Does professional rugby have a drugs problem?

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There has been an increase in doping control positive samples from rugby players recently. Has rugby (combined league and union) now overtaken the cyclists as the sportsmen at the forefront of doping?

2014-11-09 09.54.00-1Now it doesn’t need a trained medical doctor or even a sports doping expert to see the physical size of the rugby players today does not match up with those of 20 years ago. It has been suggested this is mainly to do with drugs, but there could be other valid reasons.  It was only twenty years ago this year that Rugby Union became a professional sport. With professionalism comes money, which means that the players no longer had to work part time to support themselves. This money frees up time for the players to spend in the gym and allows them to access expert advice on all aspects of their training including in nutrition and supplement usage.  The counter would be the money has made the stakes somewhat higher, well paid professionals can earn very high salaries, so this may prompt others to dope to emulate them. Rugby League has been a professional sport since its inception in 1895 but recently the players’ physiques have also changed with a more lean and bulky look. Both codes have become a lot faster and more physical than in the past, prompting suspicious eyebrows to be raised in some quarters. Is their any evidence of a drug problem?

I had a check on the latest testing information from UK Anti Doping.  On the first page of current sanction there are 20 doping cases, 15 of which are Rugby Union or League.  Of the 48 current sanctions listed 27 of them are Rugby related, 56 %.  These break down to 18 for Union and 9 for league.  I had predicted that it would be the other way round with League more likely, but that is not what I found.  The Rugby Football Union (England only) reported last year that they had 5 positive samples from 536 samples collected, this is about 1% positive which is fairly standard for most sports.  The 536 tests is not a great number though when you consider that encompasses the Premiership (167 tests), a competition consisting of 12 teams as well as international matches and the lower leagues.  The current top placed Premiership team have 45 players in their squad.  If this is similar across all clubs then the Premiership alone has around 500 players.  If each of those 167 tests on Premiership players was a different player then they only have around a 33% chance of being tested at all. I discussed this previously here and you can find the RFU report here.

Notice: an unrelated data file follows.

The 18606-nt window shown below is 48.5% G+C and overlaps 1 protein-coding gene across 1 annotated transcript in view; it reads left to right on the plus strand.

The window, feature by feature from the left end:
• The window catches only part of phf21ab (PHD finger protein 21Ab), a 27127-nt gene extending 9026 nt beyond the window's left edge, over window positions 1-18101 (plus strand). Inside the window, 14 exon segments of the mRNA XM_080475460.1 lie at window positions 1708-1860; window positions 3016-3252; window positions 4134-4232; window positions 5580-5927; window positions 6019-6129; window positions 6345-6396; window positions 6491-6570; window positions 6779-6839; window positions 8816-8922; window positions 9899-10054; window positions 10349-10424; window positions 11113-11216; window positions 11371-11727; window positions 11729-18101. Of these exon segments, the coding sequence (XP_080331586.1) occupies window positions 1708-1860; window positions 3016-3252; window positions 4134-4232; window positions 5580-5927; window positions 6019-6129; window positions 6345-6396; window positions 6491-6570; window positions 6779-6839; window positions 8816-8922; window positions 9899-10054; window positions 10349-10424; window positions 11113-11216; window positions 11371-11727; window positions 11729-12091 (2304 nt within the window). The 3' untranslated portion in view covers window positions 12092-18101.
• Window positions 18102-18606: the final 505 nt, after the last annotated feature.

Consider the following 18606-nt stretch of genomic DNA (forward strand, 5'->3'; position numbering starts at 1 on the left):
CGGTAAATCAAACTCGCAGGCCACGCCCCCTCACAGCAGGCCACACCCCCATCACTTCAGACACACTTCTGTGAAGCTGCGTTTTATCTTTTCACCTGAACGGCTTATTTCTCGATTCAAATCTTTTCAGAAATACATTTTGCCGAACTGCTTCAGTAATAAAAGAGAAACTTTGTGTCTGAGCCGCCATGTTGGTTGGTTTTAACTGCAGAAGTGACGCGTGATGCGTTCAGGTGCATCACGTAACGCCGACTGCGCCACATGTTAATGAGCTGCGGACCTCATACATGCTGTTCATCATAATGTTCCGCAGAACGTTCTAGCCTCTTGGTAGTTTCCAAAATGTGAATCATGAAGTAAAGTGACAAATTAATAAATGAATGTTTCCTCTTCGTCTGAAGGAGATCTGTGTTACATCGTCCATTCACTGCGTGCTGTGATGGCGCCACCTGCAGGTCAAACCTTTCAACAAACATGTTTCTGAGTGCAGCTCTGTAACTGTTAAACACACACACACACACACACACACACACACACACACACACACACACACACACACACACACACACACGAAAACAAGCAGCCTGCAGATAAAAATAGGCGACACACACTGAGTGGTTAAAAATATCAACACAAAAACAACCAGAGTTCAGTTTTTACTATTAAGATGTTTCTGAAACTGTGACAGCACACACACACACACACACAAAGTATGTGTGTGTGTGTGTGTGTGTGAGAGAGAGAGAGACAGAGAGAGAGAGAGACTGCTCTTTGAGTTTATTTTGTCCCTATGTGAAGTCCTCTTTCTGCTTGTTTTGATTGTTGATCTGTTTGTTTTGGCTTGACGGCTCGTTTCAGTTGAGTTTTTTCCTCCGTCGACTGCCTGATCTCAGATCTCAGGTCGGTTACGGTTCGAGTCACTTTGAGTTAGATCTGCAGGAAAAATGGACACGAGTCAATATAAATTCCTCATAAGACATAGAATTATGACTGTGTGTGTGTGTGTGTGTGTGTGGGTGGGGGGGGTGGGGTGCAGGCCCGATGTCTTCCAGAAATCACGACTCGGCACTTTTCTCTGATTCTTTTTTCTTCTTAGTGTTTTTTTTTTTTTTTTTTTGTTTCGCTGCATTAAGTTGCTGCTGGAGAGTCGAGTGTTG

Internationally there were over 6000 tests on rugby union with 1.3 % positive which is marginally higher positive rate than that of cycling at 1.2%.  It doesn’t prove there is more doping in rugby than cycling, but it may be in the same ballpark.

So what are they using?

The latest positive test (released last week) was a rugby league player who tested positive for Growth Hormone Releasing Peptide-2 (pralmorelin) and its metabolite, a first for this (a good account of the case is reported here).  This is used to help increase muscle mass and aid recovery from injury. The table below shoes the category of drugs used by rugby players currently sanctioned by UKAD.  This shows that steroids and growth hormone are the drugs of choice in rugby codes. One of the rugby leagues players had both growth hormone related substances and steroids in his sample, hence the number being 10 not the 9 reported above.   The first case of growth hormone being detected was also related to Rugby League.

table

In summary I would say it isn’t a pretty picture for the rugby codes given that 75% of the recent sanctions by UKAD are rugby players. It is hard to tell how widespread the doping is based on this small number of tests but internationally it is similar to cycling and boxing. The number of tests seems to me to be woefully low (particularly in Rugby Union in England) if they are serious about determining the extent of their doping problem and then targeting a reduction in doping.

 

Thanks for reading.  Any thoughts on Rugby and whether it is serious about the doping problem?

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Dr Tom Bassindale

About Dr Tom Bassindale

Dr Tom Bassindale is a forensic scientist, and the founder of We Are Forensic. He's managed hundreds of forensic toxicology cases, and is an experienced court witness. He has specialist expertise in forensic toxicology and drug testing in sport. Dr B is currently a senior lecturer at Sheffield Hallam University. And yes... he watches CSI.